Tax capital gains at 20% and dividents at 39.6%   242

Buffett Rule (minimum 30% tax rate on                160
        Americans making over $1 million)

Carried Interest taxed as ordinary income                13

Rattner goes through each of these proposals in his text, for example on the subject of "carried interest" which is currently taxed at the 15% capital gains rate:  

As a beneficiary of the carried interest loophole, I’ve seen firsthand the lack of any difference between the work involved in generating a carried interest and the work done by millions of other professionals who are taxed at the full 35 percent rate.
As for capping deductions in some fashion, he would apply this not across the board as Romney proposed, but only to high income families, noting
The highest-income Americans don’t need tax-free health insurance, mortgage interest deductions or deferred taxation on retirement funds.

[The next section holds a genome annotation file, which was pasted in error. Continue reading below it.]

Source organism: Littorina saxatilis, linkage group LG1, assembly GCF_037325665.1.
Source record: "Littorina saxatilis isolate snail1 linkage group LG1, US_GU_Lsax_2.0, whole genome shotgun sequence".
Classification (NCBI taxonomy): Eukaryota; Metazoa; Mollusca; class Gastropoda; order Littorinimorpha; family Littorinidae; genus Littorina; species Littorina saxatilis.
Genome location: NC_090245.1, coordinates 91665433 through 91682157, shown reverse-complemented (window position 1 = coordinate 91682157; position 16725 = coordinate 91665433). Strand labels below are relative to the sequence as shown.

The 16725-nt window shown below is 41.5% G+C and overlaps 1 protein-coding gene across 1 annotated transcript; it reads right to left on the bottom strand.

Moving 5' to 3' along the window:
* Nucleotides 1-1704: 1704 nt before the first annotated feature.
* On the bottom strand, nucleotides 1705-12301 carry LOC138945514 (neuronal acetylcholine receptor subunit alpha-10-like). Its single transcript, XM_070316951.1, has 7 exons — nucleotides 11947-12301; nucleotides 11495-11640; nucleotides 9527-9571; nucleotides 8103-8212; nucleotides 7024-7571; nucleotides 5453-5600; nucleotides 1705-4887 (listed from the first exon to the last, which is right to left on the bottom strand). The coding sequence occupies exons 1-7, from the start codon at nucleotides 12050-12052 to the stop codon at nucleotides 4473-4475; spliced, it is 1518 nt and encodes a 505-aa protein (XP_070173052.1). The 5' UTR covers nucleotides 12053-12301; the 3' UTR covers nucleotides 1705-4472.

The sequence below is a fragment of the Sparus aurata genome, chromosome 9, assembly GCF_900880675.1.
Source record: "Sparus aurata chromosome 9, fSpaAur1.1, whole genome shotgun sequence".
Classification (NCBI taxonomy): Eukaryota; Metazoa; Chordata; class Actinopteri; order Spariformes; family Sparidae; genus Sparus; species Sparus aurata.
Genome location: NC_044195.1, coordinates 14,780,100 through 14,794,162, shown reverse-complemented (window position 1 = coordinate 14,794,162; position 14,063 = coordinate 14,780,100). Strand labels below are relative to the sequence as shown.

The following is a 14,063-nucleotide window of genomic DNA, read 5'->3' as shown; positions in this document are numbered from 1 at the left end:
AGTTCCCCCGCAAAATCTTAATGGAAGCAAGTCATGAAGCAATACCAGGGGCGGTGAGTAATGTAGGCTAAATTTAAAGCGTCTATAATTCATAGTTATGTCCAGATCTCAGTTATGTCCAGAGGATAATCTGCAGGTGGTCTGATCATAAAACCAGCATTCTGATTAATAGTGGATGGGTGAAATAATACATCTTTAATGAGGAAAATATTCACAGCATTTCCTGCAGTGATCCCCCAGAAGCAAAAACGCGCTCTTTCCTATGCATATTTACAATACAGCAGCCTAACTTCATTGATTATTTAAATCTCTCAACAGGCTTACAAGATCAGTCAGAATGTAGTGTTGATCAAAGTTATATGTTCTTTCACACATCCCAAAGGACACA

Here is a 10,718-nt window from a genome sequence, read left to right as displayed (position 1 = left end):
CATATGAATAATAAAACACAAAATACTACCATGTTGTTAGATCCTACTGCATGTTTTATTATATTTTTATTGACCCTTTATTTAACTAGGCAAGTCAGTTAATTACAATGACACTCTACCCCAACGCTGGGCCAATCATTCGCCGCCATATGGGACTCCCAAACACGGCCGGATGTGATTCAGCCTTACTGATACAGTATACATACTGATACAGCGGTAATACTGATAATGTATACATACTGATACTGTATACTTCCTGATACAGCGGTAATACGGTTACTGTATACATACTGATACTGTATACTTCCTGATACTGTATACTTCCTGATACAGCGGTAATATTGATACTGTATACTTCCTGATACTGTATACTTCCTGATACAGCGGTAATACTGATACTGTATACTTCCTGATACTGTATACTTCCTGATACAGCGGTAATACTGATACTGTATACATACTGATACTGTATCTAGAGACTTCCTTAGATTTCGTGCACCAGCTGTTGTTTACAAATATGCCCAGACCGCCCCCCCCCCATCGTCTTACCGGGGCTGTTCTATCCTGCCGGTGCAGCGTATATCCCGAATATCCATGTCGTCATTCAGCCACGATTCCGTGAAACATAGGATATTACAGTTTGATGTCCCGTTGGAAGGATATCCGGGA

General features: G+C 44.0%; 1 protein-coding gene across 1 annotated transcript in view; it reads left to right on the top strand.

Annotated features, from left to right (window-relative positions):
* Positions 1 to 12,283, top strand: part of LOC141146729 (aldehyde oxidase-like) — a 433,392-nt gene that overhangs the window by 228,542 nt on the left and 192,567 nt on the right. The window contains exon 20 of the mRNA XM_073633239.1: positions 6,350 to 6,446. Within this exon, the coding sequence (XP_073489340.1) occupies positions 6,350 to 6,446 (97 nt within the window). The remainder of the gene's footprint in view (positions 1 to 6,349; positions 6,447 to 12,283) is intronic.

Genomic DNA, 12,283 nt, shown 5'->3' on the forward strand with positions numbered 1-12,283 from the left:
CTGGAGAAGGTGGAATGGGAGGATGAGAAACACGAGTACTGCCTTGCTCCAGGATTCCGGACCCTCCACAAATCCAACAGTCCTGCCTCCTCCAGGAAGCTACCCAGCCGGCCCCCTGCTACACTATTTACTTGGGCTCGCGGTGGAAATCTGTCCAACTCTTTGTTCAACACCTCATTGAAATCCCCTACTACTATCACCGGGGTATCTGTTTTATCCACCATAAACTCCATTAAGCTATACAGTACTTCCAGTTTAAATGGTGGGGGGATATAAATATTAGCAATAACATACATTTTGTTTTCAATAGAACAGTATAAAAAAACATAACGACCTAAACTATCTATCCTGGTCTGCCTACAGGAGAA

Rattner also provides us with rhetorical ammunition:  
These types of tax changes would have the ancillary benefit of defusing a specious argument that conservatives love to make: that raising the top rates on ordinary income would hurt small business.

Certainly no small business can claim to be damaged by a higher rate on dividends or capital gains or by the proprietor’s losing some tax deductions.

If you have read Rattner's article, what I have offered so far may seem unnecessary, and I would agree.  He write clearly, and with the authority of someone who knows the system and also understands that his own taxes would likely increase were these proposals to be put into effect.

Let me offer a few more observations.

First, we need to have a much clearer definition of what a "small business" is.  It should NOT be defined merely by the number of employees, as the likes of John Boehner, Mitt Romney, and others are prone to do, but rather in terms of revenue generated.  Remember the famous picture of the early days of Bain Capital Management"?
There are only 7 people in that photo, which qualifies it as a small business under current rules.  The organization of Bain is such that with the multiple subsidiary organizations each having only a handful of "employee" the entire wealth it controls could be classified under rules of small businesses.   But its function is not job creation, merely wealth creation even at the expense of the destruction of jobs-  by "harvesting companies" as Romney himself said at one presentation.